Adèle Exarchopoulos and Léa Seydoux in "Blue is the Warmest Color." Picture: Sundance Selects
Adèle Exarchopoulos and Léa Seydoux in "Blue is the Warmest Color." Picture: Sundance Selects

Why is sex disappearing from the big screen?

By Ann Hornaday Time of article published Jun 16, 2019

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Washington - At the Cannes film festival last month, the scandal arrived with metronomic predictability: Quentin Tarantino's "Once Upon a Time in ... Hollywood" might have been the week's hottest ticket and Korean filmmaker Bong Joon-ho might have taken the cherished Palme d'Or. 

But it was Abdellatif Kechiche's "Mektoub, My Love: Intermezzo" that set tongues wagging, literally and figuratively.

The nearly four-hour film caused a ruckus, not just because of its derriere-numbing running time (most of it spent observing nubile teenage girls twerking to a pounding soundtrack of club music), but because of a 15-minute scene of cunnilingus, filmed so realistically that questions immediately arose as to whether it was unsimulated.

Graphic sex is a longtime staple at Cannes, where in 2003 director Vincent Gallo outraged audiences with a scene of him receiving oral sex from Chloë Sevigny in "The Brown Bunny," and where 10 years later viewers were confronted with the sight of several male members in various degrees of tumescence in "Stranger by the Lake," followed by a 17-minute sex scene in Kechiche's lesbian coming-of-age story "Blue Is the Warmest Color."

The actresses in "Blue Is the Warmest Color" intimated that they felt poorly treated by Kechiche on the set of that film. This year, he faced accusations that he plied his young "Intermezzo" actors with alcohol until they engaged in real-life sex acts for the camera. 

Meanwhile, as that controversy played out on the Riviera, US audiences were flocking to see "John Wick 3," in between making "Avengers: Endgame" and "Aladdin" huge hits. One of them a dark, fetishistically violent thriller, one a live-action comic book, one a Disney fairy tale, all resolutely sex-free.

Thus does a familiar pattern repeat itself: The summer begins with a new crop of sexually explicit, mostly European movies set off from Cannes to the festival circuit and eventually to brief art-house runs, while Hollywood churns out its chief export of gun-happy escapism and wholesome kid stuff. 

Between those two channels the classic sex scene - once a staple of high-gloss, adult-oriented, mainstream movies - has been largely forgotten and ignored, recommitted to very esoteric margins it sprang from generations ago.

Sex has always been a part of American cinema: Ninety years ago, Louise Brooks scandalized audiences with her brazen, exhilaratingly unabashed eroticism in the silent classic "Pandora's Box." In the late 1920s and early 1930s, before the enforcement of the censorious Hays Code, film studios competed over whose movies could be the most daring, and delighted in sneaking naughty material past local decency boards.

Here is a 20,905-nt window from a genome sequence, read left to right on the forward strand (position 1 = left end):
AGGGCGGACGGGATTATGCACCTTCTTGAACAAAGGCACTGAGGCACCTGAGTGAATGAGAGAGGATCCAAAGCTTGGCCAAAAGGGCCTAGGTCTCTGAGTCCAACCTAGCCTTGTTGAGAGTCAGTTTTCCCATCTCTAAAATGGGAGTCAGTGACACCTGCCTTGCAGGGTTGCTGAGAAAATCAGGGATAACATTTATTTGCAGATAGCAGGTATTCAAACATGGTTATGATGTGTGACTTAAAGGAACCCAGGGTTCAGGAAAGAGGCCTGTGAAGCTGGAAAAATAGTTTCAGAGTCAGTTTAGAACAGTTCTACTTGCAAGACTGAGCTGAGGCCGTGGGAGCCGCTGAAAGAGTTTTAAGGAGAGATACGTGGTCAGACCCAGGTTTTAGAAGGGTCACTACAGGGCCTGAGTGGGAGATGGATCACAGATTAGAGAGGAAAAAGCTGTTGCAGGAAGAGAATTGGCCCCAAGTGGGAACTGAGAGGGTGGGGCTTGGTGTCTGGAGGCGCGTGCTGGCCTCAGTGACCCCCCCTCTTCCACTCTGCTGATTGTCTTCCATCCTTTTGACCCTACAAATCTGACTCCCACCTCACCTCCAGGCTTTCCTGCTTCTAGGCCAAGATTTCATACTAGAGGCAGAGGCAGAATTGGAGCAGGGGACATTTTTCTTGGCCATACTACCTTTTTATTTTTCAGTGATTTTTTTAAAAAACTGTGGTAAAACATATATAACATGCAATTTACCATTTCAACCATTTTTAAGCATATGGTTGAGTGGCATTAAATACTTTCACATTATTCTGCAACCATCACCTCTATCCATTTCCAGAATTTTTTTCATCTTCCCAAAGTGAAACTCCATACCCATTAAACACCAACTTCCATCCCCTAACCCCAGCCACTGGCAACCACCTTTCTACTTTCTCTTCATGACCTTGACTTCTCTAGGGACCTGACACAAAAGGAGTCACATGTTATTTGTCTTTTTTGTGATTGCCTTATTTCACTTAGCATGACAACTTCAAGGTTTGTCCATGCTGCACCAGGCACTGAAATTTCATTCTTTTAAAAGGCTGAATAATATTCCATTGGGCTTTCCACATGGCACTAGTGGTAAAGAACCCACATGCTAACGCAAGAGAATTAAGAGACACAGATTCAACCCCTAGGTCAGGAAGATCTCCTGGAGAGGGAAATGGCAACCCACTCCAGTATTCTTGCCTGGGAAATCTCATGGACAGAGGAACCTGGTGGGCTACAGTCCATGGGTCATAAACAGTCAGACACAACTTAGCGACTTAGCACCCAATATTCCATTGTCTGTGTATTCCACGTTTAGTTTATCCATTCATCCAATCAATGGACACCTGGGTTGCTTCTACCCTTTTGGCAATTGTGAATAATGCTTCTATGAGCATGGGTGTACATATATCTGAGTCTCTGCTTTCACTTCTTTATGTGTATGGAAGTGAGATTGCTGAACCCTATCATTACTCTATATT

Although the Golden Age of Hollywood - during which the industry censored itself by way of the Production Code - produced some deliciously provocative innuendo and ingenious workarounds, it wasn't until the 1950s and 1960s, when American audiences were able to see new, explicit films from postwar Europe, that sex became not just titillating but downright respectable: Such films as "And God Created Woman" and "Belle de Jour" introduced a new formal convention to discerning cineastes who could couch their more prurient instincts in terms of liberated expression, highbrow sensuality and uncompromising realism.

Of course, even the artiest imports were canny enough to have it both ways: 1972's "The Last Tango in Paris" was just one example of what could be gained from cultural importance conferred by critics while enjoying the free publicity garnered by its most scandalous content - in this case, a scene of Marlon Brando sodomizing co-star Maria Schneider with a stick of butter.

But those films proved germinal for a generation of filmmakers whose cinematic ideals were shaped during that era, and who then took its most outré sensibilities to Hollywood, where they softened their most transgressive edges. 

The 1980s and early 1990s were a heyday of sex scenes that might have been hot and heavy but stayed within the parameters of bourgeois good taste: Movies such as "An Officer and a Gentleman," "Body Heat," "9½ Weeks," "Fatal Attraction" and "Basic Instinct" were must-see films, not just because of their twisty plots but because of sex scenes that were frank, artfully staged and, sometimes, arousing in their own right.

Arguably, seduction and suggestion are almost always sexier in movies than the act itself - witness Cary Grant and Ingrid Bergman's prolonged kiss in "Notorious" or Kevin Costner painting Susan Sarandon's toenails in "Bull Durham." 

But when a sex scene works - when it exists for more authentic reasons than shock value or sophomoric giggles and manages to involve viewers more deeply than mere voyeurism - it exemplifies one of those rare things that movies do best. 

Well-conceived sex scenes are capable of producing a spontaneous physical frisson just as cathartic - and gratifying - as a sudden belly-laugh or a good cry. As the critic Jonathan Rosenbaum has noted, movie sex "is the ultimate special effect."

And now, it's pretty much gone.

The Washington Post

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